Although this is the last day we’re focusing on ‘A Woman’s Nation’, the conversation must continue. Exerpts of this post are from the Huffington Post article written by Chai Feldblum and Katie Corrigan, co-directors of Workplace Flexibility 2010. An initiative of Georgetown University Law Center, this project advocates for family friendly work policies and legislation.
It’s important to look more closely at how workforce trends are impacting our family lives. Over two thirds of American families don’t have someone at home who handles the household responsibilities. With both parents working, many struggle to succeed at work while meeting the demands of family, and often feel they fail to achieve either very well.
This issue impacts Sandwiched Boomers who are faced with the challenges of caring for a family in flux, whether it’s growing children, aging parents or both. But the struggle to balance work and home is often seen as a problem that each employee or family must face alone.
The continuing conversation needs to include movement toward workplace flexibility that meets the needs of both employers and families. This approach supports individuals’ control over the scheduling of their work hours and includes options such as condensed workweeks and telecommuting. Study results indicate that flexibility increases productivity by keeping workers healthier and happier as well as cuts employer costs by reducing turnover.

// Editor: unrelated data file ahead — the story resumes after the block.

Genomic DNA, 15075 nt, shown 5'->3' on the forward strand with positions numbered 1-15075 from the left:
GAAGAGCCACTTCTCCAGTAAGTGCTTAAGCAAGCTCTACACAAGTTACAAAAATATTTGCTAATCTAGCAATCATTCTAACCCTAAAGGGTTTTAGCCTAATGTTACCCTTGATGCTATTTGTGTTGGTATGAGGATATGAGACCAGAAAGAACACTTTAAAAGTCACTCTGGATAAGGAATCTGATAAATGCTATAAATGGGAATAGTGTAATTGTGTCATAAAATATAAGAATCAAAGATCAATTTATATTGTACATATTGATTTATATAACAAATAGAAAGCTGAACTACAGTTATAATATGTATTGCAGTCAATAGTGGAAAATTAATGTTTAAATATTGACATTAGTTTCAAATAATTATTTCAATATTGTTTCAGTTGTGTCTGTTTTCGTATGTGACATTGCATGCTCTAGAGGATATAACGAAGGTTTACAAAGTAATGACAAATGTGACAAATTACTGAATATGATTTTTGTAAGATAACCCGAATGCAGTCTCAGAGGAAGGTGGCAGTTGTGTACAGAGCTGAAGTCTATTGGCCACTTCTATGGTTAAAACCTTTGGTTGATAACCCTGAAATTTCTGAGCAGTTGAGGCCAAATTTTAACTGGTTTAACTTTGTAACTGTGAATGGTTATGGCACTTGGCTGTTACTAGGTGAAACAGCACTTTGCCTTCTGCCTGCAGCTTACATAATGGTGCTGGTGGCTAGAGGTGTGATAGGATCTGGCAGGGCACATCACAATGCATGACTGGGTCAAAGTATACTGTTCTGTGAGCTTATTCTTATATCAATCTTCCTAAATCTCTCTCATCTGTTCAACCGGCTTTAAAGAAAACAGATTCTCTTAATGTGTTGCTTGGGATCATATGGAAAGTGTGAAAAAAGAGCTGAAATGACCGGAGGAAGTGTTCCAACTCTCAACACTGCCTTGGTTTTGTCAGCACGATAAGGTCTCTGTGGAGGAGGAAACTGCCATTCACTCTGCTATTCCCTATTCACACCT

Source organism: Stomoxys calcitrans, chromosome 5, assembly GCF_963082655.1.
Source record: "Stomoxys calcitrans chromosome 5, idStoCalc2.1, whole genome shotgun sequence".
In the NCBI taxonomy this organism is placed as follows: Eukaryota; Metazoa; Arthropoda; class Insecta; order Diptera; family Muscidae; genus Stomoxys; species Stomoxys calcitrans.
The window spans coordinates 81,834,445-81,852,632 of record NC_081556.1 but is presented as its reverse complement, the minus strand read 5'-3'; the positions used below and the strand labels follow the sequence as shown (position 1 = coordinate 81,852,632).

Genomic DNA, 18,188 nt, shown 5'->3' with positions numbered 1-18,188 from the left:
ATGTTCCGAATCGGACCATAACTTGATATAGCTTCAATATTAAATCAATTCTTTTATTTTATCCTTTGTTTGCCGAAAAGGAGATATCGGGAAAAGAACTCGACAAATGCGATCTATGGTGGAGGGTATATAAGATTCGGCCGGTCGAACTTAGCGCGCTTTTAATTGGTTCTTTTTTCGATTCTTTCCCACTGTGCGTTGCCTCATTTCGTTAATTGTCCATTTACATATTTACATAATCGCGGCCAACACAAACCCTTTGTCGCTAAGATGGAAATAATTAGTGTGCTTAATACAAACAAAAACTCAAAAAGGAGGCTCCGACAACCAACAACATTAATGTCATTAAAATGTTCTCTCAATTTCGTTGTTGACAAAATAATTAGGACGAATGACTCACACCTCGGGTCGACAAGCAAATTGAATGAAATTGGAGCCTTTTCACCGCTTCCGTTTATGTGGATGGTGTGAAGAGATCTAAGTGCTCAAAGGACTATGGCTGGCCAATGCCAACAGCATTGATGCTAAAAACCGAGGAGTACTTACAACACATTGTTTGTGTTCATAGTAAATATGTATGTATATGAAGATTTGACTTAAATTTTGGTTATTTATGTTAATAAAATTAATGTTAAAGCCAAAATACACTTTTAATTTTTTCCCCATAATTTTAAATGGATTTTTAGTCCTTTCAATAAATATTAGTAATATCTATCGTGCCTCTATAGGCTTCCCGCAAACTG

President Obama spoke this week about the incredible juggling act working women go through every day. And how to best support working parents is one of Michelle Obama’s priorities. She is particularly concerned about policies providing sick leave, increased maternity leave and flexible work arrangements.
Let’s hope that the buzz around the Shriver Report results in a national conversation about how to shift the infrastructure of the workplace to meet the realities facing families today. And we can start right here, right now.